# Which of the following PRBS generator algorithms is favored practice and why?

I am currently learning Verilog and trying to make a PRBS generator in Verilog. While doing that, I have tried different combinations as shown in the code and pictures below. Later on, I have to put it on an Artix A7 FPGA. I'll add a clock frequency divider circuit later on for the PRBS to show on a speed perceivable to human eye.

Which one is better for real life implementation? I am sure that due to reasons like space, time, energy or some other reason, one will be preferable over other.

Configurations are like

1. Output is register and has non-blocking assignment to it
module prbs_gen(clk, prbs);
input clk;
output reg prbs;
reg[31:0] temp = 32'b11010101110101011101010111010101;
reg x;

always @(posedge clk)
begin
prbs <= temp[0];
x = temp[1]^temp[0];
temp = temp >> 1;
temp[31] = x;
end
endmodule

1. Output is reg but has blocking assignment to it, inside always block
module prbs_gen(clk, prbs);
input clk;
output reg prbs;
reg[31:0] temp = 32'b11010101110101011101010111010101;
reg x;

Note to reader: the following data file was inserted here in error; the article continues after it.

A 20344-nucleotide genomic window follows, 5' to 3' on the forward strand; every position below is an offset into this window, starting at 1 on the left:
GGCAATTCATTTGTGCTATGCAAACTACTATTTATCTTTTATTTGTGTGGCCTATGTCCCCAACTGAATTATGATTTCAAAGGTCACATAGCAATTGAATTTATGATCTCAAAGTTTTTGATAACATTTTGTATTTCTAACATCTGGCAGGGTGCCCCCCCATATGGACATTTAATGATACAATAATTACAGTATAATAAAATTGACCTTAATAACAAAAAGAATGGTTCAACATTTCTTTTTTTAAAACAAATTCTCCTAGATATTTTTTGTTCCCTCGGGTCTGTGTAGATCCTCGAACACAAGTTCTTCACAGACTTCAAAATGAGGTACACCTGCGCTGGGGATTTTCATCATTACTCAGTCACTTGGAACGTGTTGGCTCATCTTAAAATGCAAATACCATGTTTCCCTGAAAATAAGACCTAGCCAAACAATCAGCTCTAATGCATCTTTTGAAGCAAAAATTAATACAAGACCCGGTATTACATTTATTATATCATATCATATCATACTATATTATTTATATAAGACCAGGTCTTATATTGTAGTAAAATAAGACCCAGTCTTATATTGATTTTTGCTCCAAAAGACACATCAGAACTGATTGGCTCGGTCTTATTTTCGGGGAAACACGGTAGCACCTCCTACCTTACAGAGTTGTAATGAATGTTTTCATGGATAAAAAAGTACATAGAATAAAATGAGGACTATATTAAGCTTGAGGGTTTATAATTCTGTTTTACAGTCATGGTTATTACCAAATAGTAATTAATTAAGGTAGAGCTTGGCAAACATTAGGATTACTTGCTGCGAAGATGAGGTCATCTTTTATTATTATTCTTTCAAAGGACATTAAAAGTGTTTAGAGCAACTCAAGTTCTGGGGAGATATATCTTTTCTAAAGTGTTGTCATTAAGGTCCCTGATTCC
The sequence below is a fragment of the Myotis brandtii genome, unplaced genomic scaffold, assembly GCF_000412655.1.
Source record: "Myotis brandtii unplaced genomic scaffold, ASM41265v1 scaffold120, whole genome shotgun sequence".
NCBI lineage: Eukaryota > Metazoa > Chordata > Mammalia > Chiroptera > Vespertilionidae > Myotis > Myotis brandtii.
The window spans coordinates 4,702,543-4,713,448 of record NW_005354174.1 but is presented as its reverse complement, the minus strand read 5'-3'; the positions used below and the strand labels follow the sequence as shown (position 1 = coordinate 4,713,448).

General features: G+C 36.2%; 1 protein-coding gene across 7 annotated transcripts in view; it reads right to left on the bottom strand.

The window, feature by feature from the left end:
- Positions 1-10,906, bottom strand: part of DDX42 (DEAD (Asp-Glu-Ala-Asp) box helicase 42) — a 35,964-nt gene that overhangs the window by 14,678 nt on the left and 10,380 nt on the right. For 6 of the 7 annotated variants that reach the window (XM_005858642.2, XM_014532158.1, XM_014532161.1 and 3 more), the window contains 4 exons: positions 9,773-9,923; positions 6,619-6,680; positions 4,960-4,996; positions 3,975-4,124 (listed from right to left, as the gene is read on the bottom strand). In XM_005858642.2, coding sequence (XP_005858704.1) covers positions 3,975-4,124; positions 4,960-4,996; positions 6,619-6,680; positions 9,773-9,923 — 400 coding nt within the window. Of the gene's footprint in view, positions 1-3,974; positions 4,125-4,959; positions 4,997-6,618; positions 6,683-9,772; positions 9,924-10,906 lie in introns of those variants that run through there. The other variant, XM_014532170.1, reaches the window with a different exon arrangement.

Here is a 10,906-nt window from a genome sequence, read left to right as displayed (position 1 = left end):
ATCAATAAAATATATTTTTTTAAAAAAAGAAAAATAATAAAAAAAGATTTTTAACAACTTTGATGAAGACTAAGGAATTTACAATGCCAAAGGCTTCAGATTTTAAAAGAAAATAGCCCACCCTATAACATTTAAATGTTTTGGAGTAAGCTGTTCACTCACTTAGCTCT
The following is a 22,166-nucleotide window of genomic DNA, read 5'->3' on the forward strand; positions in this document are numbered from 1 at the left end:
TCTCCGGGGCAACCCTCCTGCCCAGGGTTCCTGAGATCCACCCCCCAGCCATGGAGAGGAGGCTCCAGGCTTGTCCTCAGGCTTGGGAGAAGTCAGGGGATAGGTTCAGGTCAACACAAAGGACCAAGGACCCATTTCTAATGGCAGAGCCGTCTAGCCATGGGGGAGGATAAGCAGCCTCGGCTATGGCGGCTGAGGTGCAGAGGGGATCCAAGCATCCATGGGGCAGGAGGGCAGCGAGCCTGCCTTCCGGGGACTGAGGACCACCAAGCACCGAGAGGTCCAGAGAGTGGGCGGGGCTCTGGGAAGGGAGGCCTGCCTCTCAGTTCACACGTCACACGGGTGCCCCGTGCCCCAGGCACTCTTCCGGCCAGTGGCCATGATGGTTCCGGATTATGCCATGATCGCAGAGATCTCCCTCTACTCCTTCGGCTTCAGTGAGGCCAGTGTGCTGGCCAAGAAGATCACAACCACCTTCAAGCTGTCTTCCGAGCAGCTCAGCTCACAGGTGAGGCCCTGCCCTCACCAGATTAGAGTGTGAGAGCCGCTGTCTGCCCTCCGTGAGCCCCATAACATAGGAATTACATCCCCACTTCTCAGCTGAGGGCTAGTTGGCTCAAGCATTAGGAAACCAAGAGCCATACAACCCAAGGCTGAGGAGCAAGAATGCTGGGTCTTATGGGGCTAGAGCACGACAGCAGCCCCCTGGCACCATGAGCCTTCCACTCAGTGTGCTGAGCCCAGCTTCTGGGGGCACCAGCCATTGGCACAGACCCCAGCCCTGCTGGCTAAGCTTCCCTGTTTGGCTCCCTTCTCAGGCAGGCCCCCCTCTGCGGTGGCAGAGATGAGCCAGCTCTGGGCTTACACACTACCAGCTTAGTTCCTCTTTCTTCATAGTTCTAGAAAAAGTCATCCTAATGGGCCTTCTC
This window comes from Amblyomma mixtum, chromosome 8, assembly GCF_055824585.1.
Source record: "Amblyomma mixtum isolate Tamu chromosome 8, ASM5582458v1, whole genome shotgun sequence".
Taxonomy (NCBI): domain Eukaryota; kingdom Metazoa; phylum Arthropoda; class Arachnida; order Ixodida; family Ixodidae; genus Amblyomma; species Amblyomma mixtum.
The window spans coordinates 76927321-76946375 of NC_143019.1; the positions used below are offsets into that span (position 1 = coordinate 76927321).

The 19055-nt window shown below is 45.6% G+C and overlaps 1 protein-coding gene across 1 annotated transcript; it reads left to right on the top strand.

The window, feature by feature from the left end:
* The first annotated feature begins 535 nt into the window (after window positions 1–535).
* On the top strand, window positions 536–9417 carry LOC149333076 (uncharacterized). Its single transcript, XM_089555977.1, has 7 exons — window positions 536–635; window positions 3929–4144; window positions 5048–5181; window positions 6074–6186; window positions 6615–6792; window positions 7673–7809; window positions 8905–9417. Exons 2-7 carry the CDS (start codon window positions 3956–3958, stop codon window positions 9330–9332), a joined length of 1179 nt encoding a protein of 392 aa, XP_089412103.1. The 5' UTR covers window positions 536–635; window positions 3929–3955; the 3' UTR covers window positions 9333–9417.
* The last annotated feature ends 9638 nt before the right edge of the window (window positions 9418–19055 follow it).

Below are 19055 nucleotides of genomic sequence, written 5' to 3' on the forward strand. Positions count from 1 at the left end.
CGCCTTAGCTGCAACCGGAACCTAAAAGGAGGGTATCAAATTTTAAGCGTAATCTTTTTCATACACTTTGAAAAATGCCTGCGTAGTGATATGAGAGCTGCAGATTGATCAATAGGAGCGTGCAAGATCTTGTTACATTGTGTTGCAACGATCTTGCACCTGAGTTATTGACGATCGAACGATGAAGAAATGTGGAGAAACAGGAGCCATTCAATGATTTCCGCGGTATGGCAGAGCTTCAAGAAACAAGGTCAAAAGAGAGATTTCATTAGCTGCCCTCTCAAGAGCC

always @(posedge clk)
begin
prbs = temp[0];
x = temp[1]^temp[0];
temp = temp >> 1;
temp[31] = x;
end
endmodule

1. Output is reg and blocking assignment with "assign" keyword inside "always" block
module prbs_gen(clk, prbs);
input clk;
output reg prbs;
reg[31:0] temp = 32'b11010101110101011101010111010101;
reg x;

always @(posedge clk)
begin
assign prbs = temp[0];
x = temp[1]^temp[0];
temp = temp >> 1;
temp[31] = x;
end
endmodule

1. Output type isn't specified, but the blocking assignment is out of the "always" block
module prbs_gen(clk, prbs);
input clk;
output prbs;
reg[31:0] temp = 32'b11010101110101011101010111010101;
reg x;

assign prbs = temp[0];
always @(posedge clk)
begin
x = temp[1]^temp[0];
temp = temp >> 1;
temp[31] = x;
end
endmodule

1. Output is reg and non-blocking assignment to it in "always" block
module prbs_gen(clk, prbs);
input clk;
output reg prbs;
reg[31:0] temp = 32'b11010101110101011101010111010101;
reg x;

always @(posedge clk)